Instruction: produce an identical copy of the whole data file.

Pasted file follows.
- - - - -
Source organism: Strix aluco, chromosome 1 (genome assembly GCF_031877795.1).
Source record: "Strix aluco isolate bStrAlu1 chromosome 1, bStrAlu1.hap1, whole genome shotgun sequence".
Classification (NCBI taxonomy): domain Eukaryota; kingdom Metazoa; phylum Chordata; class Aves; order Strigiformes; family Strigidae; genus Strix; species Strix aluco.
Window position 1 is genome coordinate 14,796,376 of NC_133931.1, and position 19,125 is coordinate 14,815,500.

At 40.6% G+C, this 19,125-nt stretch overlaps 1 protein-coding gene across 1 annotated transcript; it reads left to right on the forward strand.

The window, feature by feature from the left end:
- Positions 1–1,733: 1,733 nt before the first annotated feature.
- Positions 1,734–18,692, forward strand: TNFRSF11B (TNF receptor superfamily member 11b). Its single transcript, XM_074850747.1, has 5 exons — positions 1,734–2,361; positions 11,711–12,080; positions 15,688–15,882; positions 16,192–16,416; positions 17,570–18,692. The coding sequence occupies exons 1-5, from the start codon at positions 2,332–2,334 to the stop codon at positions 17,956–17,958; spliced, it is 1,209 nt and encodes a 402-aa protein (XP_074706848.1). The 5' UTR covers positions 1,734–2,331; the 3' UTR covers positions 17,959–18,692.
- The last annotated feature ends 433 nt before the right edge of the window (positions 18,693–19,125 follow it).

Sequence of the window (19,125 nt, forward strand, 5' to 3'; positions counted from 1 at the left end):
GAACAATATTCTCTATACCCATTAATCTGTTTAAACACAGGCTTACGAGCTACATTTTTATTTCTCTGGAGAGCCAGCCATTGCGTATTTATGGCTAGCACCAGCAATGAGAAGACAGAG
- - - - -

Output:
Source organism: Strix aluco, chromosome 1 (genome assembly GCF_031877795.1).
Source record: "Strix aluco isolate bStrAlu1 chromosome 1, bStrAlu1.hap1, whole genome shotgun sequence".
Classification (NCBI taxonomy): domain Eukaryota; kingdom Metazoa; phylum Chordata; class Aves; order Strigiformes; family Strigidae; genus Strix; species Strix aluco.
Window position 1 is genome coordinate 14,796,376 of NC_133931.1, and position 19,125 is coordinate 14,815,500.

At 40.6% G+C, this 19,125-nt stretch overlaps 1 protein-coding gene across 1 annotated transcript; it reads left to right on the forward strand.

The window, feature by feature from the left end:
- Positions 1–1,733: 1,733 nt before the first annotated feature.
- Positions 1,734–18,692, forward strand: TNFRSF11B (TNF receptor superfamily member 11b). Its single transcript, XM_074850747.1, has 5 exons — positions 1,734–2,361; positions 11,711–12,080; positions 15,688–15,882; positions 16,192–16,416; positions 17,570–18,692. The coding sequence occupies exons 1-5, from the start codon at positions 2,332–2,334 to the stop codon at positions 17,956–17,958; spliced, it is 1,209 nt and encodes a 402-aa protein (XP_074706848.1). The 5' UTR covers positions 1,734–2,331; the 3' UTR covers positions 17,959–18,692.
- The last annotated feature ends 433 nt before the right edge of the window (positions 18,693–19,125 follow it).

Sequence of the window (19,125 nt, forward strand, 5' to 3'; positions counted from 1 at the left end):
GAACAATATTCTCTATACCCATTAATCTGTTTAAACACAGGCTTACGAGCTACATTTTTATTTCTCTGGAGAGCCAGCCATTGCGTATTTATGGCTAGCACCAGCAATGAGAAGACAGAG